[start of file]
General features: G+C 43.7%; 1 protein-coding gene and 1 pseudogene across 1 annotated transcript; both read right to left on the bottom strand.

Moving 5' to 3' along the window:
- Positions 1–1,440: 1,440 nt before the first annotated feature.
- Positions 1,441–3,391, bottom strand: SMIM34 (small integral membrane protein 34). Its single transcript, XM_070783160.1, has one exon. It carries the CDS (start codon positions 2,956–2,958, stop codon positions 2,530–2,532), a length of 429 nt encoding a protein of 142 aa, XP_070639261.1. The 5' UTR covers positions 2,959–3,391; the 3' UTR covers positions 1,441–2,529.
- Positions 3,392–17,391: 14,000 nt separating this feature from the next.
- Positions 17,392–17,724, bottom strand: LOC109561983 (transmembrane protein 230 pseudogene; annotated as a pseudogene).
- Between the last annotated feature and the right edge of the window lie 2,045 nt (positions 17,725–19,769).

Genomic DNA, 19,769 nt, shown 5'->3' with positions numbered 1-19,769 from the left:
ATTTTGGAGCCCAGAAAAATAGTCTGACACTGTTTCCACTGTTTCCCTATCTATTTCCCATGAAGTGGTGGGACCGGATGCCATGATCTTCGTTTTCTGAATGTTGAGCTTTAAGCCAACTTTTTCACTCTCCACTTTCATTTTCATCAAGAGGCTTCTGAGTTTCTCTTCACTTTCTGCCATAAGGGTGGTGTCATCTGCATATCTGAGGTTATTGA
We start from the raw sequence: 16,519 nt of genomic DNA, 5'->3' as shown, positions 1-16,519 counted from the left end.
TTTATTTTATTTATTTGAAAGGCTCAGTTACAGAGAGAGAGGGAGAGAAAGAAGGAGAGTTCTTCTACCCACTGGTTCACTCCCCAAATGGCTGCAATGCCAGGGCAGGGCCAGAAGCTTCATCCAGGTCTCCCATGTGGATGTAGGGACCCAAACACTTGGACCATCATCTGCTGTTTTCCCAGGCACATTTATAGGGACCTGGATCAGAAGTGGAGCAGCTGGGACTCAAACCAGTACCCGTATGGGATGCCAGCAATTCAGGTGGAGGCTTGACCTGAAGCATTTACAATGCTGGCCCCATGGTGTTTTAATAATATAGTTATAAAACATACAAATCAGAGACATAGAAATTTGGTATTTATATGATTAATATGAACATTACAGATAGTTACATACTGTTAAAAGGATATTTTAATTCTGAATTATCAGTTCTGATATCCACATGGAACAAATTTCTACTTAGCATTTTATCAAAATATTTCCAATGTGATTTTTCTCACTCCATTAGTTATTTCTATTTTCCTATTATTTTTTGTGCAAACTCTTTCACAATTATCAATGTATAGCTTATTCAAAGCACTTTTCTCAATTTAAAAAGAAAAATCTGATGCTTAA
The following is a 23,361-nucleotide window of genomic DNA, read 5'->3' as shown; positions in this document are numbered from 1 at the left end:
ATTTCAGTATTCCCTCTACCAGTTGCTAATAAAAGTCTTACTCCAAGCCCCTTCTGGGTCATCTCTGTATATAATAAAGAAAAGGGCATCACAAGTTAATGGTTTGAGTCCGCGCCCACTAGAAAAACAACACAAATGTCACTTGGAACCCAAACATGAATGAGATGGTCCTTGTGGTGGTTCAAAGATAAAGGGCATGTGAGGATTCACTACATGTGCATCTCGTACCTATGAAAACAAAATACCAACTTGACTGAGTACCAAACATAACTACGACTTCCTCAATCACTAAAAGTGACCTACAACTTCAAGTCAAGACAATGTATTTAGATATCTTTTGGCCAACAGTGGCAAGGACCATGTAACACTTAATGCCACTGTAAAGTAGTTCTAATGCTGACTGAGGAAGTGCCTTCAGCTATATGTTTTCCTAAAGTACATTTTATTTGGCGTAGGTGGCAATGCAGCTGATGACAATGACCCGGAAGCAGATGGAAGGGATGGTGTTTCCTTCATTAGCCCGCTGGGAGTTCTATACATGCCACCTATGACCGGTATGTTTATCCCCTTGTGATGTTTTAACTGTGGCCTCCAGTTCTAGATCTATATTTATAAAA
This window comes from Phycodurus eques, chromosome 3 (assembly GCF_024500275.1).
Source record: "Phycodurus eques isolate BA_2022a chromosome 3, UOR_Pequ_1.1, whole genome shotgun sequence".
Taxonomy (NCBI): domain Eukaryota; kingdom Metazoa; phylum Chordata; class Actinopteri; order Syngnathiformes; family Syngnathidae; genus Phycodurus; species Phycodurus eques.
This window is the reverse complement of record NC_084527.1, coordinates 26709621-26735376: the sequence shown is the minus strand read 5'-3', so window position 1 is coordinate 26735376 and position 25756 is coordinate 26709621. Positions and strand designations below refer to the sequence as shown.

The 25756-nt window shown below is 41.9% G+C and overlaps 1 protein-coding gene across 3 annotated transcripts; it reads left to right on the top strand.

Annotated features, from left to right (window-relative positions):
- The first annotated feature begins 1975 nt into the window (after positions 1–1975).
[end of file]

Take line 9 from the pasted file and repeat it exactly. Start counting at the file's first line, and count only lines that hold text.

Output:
ATTTTGGAGCCCAGAAAAATAGTCTGACACTGTTTCCACTGTTTCCCTATCTATTTCCCATGAAGTGGTGGGACCGGATGCCATGATCTTCGTTTTCTGAATGTTGAGCTTTAAGCCAACTTTTTCACTCTCCACTTTCATTTTCATCAAGAGGCTTCTGAGTTTCTCTTCACTTTCTGCCATAAGGGTGGTGTCATCTGCATATCTGAGGTTATTGA